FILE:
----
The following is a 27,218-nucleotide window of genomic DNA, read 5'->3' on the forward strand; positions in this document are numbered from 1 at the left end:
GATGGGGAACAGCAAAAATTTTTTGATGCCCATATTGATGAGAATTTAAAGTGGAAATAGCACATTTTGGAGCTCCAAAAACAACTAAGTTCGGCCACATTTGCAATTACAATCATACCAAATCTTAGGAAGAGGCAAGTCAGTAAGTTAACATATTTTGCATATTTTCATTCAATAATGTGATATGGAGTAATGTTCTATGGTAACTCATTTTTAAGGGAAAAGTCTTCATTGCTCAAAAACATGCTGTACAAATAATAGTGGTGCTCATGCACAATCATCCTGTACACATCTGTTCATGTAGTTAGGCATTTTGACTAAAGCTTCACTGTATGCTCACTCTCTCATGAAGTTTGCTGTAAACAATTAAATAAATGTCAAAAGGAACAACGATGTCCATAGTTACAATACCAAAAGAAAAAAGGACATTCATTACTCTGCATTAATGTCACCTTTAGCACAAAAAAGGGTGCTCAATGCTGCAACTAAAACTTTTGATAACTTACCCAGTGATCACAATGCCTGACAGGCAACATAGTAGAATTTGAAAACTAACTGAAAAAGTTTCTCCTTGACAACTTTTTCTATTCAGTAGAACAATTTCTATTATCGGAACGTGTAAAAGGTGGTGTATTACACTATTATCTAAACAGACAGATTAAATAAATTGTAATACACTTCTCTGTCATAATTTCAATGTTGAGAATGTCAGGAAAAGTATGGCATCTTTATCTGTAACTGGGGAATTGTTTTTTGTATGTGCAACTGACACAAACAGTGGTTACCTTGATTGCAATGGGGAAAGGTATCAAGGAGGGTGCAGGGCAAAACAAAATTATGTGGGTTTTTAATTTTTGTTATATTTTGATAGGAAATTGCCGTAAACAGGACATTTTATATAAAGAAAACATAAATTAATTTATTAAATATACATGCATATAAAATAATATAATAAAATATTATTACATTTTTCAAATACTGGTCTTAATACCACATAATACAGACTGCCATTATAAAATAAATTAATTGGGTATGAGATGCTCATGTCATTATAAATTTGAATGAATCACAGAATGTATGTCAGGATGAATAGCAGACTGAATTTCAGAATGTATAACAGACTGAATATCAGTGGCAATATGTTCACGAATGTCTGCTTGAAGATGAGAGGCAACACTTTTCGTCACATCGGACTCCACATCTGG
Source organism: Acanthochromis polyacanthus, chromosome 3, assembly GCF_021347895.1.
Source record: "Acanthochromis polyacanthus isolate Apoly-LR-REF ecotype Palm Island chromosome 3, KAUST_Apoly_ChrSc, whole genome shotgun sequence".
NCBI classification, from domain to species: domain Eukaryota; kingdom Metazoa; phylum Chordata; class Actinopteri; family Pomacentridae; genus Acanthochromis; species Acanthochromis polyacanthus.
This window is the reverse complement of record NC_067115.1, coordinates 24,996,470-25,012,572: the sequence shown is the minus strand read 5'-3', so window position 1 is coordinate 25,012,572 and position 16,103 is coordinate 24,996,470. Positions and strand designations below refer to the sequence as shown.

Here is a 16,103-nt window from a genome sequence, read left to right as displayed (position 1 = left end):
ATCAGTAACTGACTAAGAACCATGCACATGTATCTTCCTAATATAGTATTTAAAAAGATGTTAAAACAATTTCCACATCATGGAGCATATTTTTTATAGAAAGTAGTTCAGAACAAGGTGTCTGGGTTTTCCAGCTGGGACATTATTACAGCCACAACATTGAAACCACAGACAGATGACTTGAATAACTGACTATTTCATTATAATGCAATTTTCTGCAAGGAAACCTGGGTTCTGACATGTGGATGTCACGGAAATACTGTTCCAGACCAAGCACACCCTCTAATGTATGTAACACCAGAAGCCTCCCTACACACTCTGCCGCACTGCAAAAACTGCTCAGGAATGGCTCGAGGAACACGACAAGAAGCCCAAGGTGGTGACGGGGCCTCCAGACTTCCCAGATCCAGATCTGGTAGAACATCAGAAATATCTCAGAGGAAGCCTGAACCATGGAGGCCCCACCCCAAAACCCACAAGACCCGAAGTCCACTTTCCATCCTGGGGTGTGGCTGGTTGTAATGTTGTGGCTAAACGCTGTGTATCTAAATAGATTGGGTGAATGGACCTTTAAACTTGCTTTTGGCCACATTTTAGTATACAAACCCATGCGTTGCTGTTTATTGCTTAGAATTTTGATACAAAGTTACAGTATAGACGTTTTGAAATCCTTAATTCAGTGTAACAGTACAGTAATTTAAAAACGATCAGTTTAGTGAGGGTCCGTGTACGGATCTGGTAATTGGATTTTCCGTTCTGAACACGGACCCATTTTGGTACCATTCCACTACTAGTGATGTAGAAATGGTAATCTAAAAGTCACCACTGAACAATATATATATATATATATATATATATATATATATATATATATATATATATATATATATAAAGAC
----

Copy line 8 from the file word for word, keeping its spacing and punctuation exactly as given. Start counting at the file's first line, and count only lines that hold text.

ATCAGTAACTGACTAAGAACCATGCACATGTATCTTCCTAATATAGTATTTAAAAAGATGTTAAAACAATTTCCACATCATGGAGCATATTTTTTATAGAAAGTAGTTCAGAACAAGGTGTCTGGGTTTTCCAGCTGGGACATTATTACAGCCACAACATTGAAACCACAGACAGATGACTTGAATAACTGACTATTTCATTATAATGCAATTTTCTGCAAGGAAACCTGGGTTCTGACATGTGGATGTCACGGAAATACTGTTCCAGACCAAGCACACCCTCTAATGTATGTAACACCAGAAGCCTCCCTACACACTCTGCCGCACTGCAAAAACTGCTCAGGAATGGCTCGAGGAACACGACAAGAAGCCCAAGGTGGTGACGGGGCCTCCAGACTTCCCAGATCCAGATCTGGTAGAACATCAGAAATATCTCAGAGGAAGCCTGAACCATGGAGGCCCCACCCCAAAACCCACAAGACCCGAAGTCCACTTTCCATCCTGGGGTGTGGCTGGTTGTAATGTTGTGGCTAAACGCTGTGTATCTAAATAGATTGGGTGAATGGACCTTTAAACTTGCTTTTGGCCACATTTTAGTATACAAACCCATGCGTTGCTGTTTATTGCTTAGAATTTTGATACAAAGTTACAGTATAGACGTTTTGAAATCCTTAATTCAGTGTAACAGTACAGTAATTTAAAAACGATCAGTTTAGTGAGGGTCCGTGTACGGATCTGGTAATTGGATTTTCCGTTCTGAACACGGACCCATTTTGGTACCATTCCACTACTAGTGATGTAGAAATGGTAATCTAAAAGTCACCACTGAACAATATATATATATATATATATATATATATATATATATATATATATATATATATATATATAAAGAC